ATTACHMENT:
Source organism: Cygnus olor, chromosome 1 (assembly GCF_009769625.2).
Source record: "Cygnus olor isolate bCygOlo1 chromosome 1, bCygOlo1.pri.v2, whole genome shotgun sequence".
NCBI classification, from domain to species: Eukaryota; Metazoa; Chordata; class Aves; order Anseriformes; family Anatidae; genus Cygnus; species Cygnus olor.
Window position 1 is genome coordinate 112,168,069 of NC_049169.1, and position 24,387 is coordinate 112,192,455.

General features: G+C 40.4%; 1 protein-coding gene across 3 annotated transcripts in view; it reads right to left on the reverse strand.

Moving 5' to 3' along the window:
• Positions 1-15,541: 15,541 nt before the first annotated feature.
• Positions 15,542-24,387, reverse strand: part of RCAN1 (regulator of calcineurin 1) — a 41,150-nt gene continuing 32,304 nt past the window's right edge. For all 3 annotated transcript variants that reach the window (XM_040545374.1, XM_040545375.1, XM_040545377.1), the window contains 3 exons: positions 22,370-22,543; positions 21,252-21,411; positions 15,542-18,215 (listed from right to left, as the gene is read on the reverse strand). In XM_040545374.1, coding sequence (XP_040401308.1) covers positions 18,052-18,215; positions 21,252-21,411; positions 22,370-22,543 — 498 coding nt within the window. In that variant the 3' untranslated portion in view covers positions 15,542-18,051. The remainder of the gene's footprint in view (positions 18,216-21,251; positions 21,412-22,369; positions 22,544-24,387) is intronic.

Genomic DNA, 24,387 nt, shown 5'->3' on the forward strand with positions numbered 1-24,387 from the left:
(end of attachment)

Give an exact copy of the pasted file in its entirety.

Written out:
Source organism: Cygnus olor, chromosome 1 (assembly GCF_009769625.2).
Source record: "Cygnus olor isolate bCygOlo1 chromosome 1, bCygOlo1.pri.v2, whole genome shotgun sequence".
NCBI classification, from domain to species: Eukaryota; Metazoa; Chordata; class Aves; order Anseriformes; family Anatidae; genus Cygnus; species Cygnus olor.
Window position 1 is genome coordinate 112,168,069 of NC_049169.1, and position 24,387 is coordinate 112,192,455.

General features: G+C 40.4%; 1 protein-coding gene across 3 annotated transcripts in view; it reads right to left on the reverse strand.

Moving 5' to 3' along the window:
• Positions 1-15,541: 15,541 nt before the first annotated feature.
• Positions 15,542-24,387, reverse strand: part of RCAN1 (regulator of calcineurin 1) — a 41,150-nt gene continuing 32,304 nt past the window's right edge. For all 3 annotated transcript variants that reach the window (XM_040545374.1, XM_040545375.1, XM_040545377.1), the window contains 3 exons: positions 22,370-22,543; positions 21,252-21,411; positions 15,542-18,215 (listed from right to left, as the gene is read on the reverse strand). In XM_040545374.1, coding sequence (XP_040401308.1) covers positions 18,052-18,215; positions 21,252-21,411; positions 22,370-22,543 — 498 coding nt within the window. In that variant the 3' untranslated portion in view covers positions 15,542-18,051. The remainder of the gene's footprint in view (positions 18,216-21,251; positions 21,412-22,369; positions 22,544-24,387) is intronic.

Genomic DNA, 24,387 nt, shown 5'->3' on the forward strand with positions numbered 1-24,387 from the left: